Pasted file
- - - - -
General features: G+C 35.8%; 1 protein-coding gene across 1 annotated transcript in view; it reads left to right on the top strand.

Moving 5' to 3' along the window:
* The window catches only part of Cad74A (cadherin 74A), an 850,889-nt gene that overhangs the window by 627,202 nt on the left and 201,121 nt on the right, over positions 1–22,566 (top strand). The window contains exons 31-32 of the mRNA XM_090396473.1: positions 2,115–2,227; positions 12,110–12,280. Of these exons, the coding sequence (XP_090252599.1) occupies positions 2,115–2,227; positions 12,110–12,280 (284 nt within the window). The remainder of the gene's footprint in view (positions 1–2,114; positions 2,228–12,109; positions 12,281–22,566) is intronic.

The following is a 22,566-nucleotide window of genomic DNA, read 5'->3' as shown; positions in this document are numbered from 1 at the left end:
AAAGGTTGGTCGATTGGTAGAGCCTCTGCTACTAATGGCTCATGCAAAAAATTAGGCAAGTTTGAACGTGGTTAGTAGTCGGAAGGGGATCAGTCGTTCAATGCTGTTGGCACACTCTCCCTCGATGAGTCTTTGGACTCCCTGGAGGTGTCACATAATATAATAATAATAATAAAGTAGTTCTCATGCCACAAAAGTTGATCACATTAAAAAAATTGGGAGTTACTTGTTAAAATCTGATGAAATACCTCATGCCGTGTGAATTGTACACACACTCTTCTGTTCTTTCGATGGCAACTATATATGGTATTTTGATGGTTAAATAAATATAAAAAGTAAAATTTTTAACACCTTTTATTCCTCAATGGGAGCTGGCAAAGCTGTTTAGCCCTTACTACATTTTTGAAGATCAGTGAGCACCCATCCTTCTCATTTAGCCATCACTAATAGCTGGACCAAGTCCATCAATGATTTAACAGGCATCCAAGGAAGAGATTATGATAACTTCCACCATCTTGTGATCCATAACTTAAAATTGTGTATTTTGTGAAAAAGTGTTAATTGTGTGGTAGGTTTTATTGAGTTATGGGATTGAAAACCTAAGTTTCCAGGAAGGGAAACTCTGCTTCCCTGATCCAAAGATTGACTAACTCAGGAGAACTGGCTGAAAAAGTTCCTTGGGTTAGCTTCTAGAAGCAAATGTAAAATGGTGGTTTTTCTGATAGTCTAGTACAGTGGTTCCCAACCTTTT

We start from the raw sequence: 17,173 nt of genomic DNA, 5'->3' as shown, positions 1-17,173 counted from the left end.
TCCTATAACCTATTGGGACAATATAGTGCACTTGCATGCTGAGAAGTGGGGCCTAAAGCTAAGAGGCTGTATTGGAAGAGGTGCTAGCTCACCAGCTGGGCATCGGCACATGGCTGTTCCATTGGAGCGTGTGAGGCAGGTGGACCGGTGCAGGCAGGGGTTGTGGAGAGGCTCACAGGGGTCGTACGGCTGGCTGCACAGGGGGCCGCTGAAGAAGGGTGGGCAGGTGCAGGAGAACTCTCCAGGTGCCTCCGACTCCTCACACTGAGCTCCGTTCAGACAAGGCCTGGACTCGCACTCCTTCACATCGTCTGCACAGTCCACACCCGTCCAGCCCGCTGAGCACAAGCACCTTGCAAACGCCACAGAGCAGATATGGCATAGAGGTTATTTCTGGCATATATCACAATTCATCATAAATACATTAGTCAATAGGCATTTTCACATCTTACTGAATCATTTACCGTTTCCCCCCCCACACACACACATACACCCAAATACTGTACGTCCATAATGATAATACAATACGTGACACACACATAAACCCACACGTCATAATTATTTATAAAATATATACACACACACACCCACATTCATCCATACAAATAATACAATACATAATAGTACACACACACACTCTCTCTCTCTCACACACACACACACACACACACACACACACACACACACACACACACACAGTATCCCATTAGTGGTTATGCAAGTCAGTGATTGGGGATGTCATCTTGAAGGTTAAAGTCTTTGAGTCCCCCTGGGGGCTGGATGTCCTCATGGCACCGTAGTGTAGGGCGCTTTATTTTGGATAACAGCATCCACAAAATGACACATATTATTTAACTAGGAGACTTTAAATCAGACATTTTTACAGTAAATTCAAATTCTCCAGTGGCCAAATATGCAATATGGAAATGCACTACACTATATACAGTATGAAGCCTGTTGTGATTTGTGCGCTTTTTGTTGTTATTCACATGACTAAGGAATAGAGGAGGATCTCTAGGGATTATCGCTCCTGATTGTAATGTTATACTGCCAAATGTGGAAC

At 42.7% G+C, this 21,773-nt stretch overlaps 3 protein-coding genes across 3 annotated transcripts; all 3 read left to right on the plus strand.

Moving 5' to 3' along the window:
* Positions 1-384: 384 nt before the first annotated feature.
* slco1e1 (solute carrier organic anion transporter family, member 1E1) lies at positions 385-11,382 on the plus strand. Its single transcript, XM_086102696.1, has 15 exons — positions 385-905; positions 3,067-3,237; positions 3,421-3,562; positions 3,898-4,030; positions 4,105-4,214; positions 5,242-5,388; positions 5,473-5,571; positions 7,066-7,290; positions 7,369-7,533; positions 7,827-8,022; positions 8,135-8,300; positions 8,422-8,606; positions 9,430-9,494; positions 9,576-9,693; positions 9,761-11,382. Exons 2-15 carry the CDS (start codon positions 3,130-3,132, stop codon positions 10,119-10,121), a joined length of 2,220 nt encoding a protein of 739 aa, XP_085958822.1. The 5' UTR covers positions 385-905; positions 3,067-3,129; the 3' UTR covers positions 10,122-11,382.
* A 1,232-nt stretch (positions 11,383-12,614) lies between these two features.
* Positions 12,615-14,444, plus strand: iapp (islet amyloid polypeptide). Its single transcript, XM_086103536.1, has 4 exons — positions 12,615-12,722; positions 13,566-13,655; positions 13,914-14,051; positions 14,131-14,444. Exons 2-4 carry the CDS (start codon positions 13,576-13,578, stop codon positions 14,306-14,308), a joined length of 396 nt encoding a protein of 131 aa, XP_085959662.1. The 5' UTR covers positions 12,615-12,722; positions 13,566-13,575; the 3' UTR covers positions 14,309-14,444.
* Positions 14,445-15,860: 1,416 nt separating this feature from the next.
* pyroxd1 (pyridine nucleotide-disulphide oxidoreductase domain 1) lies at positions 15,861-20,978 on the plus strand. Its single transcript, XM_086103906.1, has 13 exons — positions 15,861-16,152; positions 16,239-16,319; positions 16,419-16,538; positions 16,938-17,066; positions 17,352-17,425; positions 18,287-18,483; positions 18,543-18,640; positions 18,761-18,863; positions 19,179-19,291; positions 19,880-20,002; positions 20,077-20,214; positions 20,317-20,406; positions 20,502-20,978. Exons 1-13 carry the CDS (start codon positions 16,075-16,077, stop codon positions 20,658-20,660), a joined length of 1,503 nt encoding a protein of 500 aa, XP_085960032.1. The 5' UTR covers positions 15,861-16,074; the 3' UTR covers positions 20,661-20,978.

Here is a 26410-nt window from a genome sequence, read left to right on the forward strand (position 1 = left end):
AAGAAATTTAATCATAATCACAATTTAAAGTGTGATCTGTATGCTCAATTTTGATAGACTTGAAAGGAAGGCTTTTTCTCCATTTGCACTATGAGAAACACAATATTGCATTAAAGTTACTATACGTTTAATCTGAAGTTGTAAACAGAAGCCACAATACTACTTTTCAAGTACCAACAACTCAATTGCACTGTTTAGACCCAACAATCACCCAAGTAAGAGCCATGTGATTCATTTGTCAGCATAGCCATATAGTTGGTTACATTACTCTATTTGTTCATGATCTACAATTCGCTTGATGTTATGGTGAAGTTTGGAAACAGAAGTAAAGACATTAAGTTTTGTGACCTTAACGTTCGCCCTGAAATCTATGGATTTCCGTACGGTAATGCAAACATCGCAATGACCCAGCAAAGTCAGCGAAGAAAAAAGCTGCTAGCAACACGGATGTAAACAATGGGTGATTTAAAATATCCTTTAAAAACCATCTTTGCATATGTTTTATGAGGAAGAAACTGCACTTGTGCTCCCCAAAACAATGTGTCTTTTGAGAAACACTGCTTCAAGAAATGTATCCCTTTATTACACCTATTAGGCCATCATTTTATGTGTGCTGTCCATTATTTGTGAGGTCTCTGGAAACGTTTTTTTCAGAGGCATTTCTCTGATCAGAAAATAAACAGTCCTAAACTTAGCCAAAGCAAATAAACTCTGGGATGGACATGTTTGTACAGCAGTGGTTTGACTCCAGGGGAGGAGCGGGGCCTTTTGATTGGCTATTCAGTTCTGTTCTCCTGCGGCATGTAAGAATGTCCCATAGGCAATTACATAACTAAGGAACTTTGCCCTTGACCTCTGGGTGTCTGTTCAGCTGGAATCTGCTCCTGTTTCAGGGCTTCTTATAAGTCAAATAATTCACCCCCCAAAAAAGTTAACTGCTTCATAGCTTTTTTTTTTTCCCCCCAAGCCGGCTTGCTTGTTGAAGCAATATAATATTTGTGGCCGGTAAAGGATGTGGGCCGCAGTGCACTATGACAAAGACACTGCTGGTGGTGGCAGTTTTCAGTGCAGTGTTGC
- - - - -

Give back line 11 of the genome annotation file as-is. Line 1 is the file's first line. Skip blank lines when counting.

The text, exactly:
* slco1e1 (solute carrier organic anion transporter family, member 1E1) lies at positions 385-11,382 on the plus strand. Its single transcript, XM_086102696.1, has 15 exons — positions 385-905; positions 3,067-3,237; positions 3,421-3,562; positions 3,898-4,030; positions 4,105-4,214; positions 5,242-5,388; positions 5,473-5,571; positions 7,066-7,290; positions 7,369-7,533; positions 7,827-8,022; positions 8,135-8,300; positions 8,422-8,606; positions 9,430-9,494; positions 9,576-9,693; positions 9,761-11,382. Exons 2-15 carry the CDS (start codon positions 3,130-3,132, stop codon positions 10,119-10,121), a joined length of 2,220 nt encoding a protein of 739 aa, XP_085958822.1. The 5' UTR covers positions 385-905; positions 3,067-3,129; the 3' UTR covers positions 10,122-11,382.